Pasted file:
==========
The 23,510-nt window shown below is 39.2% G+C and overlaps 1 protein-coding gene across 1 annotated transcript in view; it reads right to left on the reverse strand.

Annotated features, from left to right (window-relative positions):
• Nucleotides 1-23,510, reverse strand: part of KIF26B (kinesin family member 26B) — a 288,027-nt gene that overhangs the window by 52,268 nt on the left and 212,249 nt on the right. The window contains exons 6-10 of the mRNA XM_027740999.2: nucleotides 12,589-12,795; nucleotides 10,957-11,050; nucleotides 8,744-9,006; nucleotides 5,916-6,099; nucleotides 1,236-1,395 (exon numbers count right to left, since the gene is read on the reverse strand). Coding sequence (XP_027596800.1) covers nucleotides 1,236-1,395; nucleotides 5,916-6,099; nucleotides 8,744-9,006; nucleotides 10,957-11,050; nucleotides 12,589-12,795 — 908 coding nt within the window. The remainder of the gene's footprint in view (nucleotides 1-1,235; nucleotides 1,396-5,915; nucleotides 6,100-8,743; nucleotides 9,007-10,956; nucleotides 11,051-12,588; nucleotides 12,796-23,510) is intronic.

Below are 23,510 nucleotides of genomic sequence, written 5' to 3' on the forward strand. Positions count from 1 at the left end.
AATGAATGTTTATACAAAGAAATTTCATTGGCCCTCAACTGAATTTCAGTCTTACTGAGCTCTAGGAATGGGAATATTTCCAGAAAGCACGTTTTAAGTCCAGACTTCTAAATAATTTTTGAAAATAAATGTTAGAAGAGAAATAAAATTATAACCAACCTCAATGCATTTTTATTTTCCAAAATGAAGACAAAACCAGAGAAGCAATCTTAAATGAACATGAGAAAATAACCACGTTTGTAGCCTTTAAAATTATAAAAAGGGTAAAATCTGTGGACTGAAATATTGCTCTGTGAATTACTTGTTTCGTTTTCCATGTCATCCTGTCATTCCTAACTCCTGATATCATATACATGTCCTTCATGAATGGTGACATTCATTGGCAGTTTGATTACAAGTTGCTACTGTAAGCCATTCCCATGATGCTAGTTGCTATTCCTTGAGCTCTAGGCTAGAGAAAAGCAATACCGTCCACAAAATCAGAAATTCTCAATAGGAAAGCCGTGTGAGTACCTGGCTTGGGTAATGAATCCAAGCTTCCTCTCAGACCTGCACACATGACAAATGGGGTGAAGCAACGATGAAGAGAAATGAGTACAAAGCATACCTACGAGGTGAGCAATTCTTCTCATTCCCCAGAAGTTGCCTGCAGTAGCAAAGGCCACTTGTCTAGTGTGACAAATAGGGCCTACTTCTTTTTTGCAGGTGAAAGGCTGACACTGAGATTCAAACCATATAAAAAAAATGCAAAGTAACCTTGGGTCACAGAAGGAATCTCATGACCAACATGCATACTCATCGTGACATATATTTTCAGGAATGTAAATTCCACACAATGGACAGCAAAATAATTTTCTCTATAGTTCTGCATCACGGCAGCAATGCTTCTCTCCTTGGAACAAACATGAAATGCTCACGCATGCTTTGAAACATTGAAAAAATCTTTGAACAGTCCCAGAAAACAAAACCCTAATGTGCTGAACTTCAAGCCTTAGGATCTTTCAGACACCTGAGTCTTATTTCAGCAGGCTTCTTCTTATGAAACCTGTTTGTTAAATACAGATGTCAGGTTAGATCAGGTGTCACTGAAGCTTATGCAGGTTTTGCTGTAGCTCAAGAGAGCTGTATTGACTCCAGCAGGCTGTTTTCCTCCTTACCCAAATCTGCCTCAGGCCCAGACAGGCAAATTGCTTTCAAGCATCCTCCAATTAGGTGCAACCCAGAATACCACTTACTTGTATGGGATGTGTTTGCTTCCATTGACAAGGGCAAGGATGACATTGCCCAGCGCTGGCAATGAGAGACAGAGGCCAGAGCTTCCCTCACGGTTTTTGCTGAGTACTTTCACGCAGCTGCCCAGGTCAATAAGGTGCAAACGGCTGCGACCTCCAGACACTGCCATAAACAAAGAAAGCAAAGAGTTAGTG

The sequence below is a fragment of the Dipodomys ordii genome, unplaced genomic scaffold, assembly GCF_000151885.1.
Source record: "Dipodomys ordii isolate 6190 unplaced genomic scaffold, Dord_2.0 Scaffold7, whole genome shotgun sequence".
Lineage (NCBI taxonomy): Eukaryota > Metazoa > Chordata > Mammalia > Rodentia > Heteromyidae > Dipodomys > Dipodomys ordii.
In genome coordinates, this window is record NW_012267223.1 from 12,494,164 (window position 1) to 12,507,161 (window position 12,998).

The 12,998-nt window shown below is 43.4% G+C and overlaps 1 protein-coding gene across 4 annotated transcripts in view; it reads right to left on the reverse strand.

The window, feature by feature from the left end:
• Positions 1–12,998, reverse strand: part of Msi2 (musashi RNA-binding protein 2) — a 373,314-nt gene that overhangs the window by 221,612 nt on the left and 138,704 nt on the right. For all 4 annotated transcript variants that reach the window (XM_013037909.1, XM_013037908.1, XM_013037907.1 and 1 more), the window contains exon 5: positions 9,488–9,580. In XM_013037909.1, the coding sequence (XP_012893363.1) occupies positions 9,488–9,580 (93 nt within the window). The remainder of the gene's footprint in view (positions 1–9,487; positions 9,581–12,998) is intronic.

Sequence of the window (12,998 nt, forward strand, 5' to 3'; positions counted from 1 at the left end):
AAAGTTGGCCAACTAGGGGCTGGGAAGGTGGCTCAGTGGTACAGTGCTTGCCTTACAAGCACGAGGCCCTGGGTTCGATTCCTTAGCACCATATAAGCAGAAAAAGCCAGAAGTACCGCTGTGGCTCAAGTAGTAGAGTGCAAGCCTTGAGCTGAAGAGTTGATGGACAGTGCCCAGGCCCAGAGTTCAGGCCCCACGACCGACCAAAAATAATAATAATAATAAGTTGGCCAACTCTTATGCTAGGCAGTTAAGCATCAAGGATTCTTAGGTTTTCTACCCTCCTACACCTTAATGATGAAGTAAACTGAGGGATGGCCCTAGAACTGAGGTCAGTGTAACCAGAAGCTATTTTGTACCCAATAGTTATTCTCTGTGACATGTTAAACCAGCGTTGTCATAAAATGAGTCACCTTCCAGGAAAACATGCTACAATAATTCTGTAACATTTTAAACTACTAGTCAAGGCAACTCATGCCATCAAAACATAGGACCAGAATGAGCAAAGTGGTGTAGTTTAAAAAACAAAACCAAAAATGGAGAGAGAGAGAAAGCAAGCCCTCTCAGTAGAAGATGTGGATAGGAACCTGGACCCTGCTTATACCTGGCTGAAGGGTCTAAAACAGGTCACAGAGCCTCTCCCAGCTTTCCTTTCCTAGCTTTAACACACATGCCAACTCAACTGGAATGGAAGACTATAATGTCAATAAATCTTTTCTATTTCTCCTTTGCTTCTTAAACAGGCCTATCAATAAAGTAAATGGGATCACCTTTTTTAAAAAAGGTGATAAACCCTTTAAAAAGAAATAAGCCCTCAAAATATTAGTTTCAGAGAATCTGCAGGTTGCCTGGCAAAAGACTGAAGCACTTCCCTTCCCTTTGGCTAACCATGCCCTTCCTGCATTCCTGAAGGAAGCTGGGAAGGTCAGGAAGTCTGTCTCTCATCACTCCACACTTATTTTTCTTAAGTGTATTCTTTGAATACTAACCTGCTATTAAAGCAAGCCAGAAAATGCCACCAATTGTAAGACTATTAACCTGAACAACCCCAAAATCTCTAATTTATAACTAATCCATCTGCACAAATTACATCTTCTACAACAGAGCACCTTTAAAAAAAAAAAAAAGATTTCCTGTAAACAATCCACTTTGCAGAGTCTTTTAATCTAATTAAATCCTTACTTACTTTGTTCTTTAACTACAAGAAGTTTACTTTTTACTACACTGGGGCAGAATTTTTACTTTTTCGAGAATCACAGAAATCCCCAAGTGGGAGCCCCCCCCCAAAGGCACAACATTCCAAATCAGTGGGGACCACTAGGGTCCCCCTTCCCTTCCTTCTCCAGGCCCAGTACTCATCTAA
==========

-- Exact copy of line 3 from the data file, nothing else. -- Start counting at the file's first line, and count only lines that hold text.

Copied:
• Nucleotides 1-23,510, reverse strand: part of KIF26B (kinesin family member 26B) — a 288,027-nt gene that overhangs the window by 52,268 nt on the left and 212,249 nt on the right. The window contains exons 6-10 of the mRNA XM_027740999.2: nucleotides 12,589-12,795; nucleotides 10,957-11,050; nucleotides 8,744-9,006; nucleotides 5,916-6,099; nucleotides 1,236-1,395 (exon numbers count right to left, since the gene is read on the reverse strand). Coding sequence (XP_027596800.1) covers nucleotides 1,236-1,395; nucleotides 5,916-6,099; nucleotides 8,744-9,006; nucleotides 10,957-11,050; nucleotides 12,589-12,795 — 908 coding nt within the window. The remainder of the gene's footprint in view (nucleotides 1-1,235; nucleotides 1,396-5,915; nucleotides 6,100-8,743; nucleotides 9,007-10,956; nucleotides 11,051-12,588; nucleotides 12,796-23,510) is intronic.